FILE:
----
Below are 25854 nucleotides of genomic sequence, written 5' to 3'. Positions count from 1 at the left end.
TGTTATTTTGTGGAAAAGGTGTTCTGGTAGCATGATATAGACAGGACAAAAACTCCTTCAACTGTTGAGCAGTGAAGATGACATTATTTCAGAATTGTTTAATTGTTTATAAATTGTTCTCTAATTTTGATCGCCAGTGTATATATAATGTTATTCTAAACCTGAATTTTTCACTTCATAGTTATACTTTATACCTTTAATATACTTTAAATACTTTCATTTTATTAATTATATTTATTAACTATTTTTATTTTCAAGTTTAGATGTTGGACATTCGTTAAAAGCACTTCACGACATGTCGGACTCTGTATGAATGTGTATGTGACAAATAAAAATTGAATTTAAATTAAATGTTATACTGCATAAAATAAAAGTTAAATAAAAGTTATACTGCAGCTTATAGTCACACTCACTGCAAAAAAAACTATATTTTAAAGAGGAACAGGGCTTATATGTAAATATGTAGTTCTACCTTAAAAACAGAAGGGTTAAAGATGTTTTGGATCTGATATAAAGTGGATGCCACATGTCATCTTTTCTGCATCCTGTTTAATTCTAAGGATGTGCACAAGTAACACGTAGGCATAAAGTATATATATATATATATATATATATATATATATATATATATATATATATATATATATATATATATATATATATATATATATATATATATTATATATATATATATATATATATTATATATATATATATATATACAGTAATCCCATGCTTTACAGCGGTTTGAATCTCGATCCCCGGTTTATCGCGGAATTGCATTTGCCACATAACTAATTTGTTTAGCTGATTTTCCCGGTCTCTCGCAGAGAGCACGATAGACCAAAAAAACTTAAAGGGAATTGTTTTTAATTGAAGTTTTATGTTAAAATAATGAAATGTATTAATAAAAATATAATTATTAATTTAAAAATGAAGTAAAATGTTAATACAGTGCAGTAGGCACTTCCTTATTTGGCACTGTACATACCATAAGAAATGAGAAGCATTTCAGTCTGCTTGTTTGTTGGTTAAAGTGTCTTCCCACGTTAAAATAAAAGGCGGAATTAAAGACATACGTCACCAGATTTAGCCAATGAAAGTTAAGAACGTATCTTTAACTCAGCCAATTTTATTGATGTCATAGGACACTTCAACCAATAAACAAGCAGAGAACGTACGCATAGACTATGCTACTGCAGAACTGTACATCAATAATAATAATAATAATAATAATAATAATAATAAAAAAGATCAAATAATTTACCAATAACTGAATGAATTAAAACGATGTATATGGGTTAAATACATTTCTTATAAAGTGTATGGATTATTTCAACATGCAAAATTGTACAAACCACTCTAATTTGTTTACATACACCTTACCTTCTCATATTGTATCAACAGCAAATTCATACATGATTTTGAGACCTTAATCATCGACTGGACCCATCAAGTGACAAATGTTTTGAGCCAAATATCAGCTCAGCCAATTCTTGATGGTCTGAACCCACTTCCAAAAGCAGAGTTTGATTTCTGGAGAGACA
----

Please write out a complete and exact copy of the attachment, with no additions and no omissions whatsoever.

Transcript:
Below are 25854 nucleotides of genomic sequence, written 5' to 3'. Positions count from 1 at the left end.
TGTTATTTTGTGGAAAAGGTGTTCTGGTAGCATGATATAGACAGGACAAAAACTCCTTCAACTGTTGAGCAGTGAAGATGACATTATTTCAGAATTGTTTAATTGTTTATAAATTGTTCTCTAATTTTGATCGCCAGTGTATATATAATGTTATTCTAAACCTGAATTTTTCACTTCATAGTTATACTTTATACCTTTAATATACTTTAAATACTTTCATTTTATTAATTATATTTATTAACTATTTTTATTTTCAAGTTTAGATGTTGGACATTCGTTAAAAGCACTTCACGACATGTCGGACTCTGTATGAATGTGTATGTGACAAATAAAAATTGAATTTAAATTAAATGTTATACTGCATAAAATAAAAGTTAAATAAAAGTTATACTGCAGCTTATAGTCACACTCACTGCAAAAAAAACTATATTTTAAAGAGGAACAGGGCTTATATGTAAATATGTAGTTCTACCTTAAAAACAGAAGGGTTAAAGATGTTTTGGATCTGATATAAAGTGGATGCCACATGTCATCTTTTCTGCATCCTGTTTAATTCTAAGGATGTGCACAAGTAACACGTAGGCATAAAGTATATATATATATATATATATATATATATATATATATATATATATATATATATATATATATATATATATATATATATATATATATATATTATATATATATATATATATATATTATATATATATATATATATACAGTAATCCCATGCTTTACAGCGGTTTGAATCTCGATCCCCGGTTTATCGCGGAATTGCATTTGCCACATAACTAATTTGTTTAGCTGATTTTCCCGGTCTCTCGCAGAGAGCACGATAGACCAAAAAAACTTAAAGGGAATTGTTTTTAATTGAAGTTTTATGTTAAAATAATGAAATGTATTAATAAAAATATAATTATTAATTTAAAAATGAAGTAAAATGTTAATACAGTGCAGTAGGCACTTCCTTATTTGGCACTGTACATACCATAAGAAATGAGAAGCATTTCAGTCTGCTTGTTTGTTGGTTAAAGTGTCTTCCCACGTTAAAATAAAAGGCGGAATTAAAGACATACGTCACCAGATTTAGCCAATGAAAGTTAAGAACGTATCTTTAACTCAGCCAATTTTATTGATGTCATAGGACACTTCAACCAATAAACAAGCAGAGAACGTACGCATAGACTATGCTACTGCAGAACTGTACATCAATAATAATAATAATAATAATAATAATAATAATAAAAAAGATCAAATAATTTACCAATAACTGAATGAATTAAAACGATGTATATGGGTTAAATACATTTCTTATAAAGTGTATGGATTATTTCAACATGCAAAATTGTACAAACCACTCTAATTTGTTTACATACACCTTACCTTCTCATATTGTATCAACAGCAAATTCATACATGATTTTGAGACCTTAATCATCGACTGGACCCATCAAGTGACAAATGTTTTGAGCCAAATATCAGCTCAGCCAATTCTTGATGGTCTGAACCCACTTCCAAAAGCAGAGTTTGATTTCTGGAGAGACA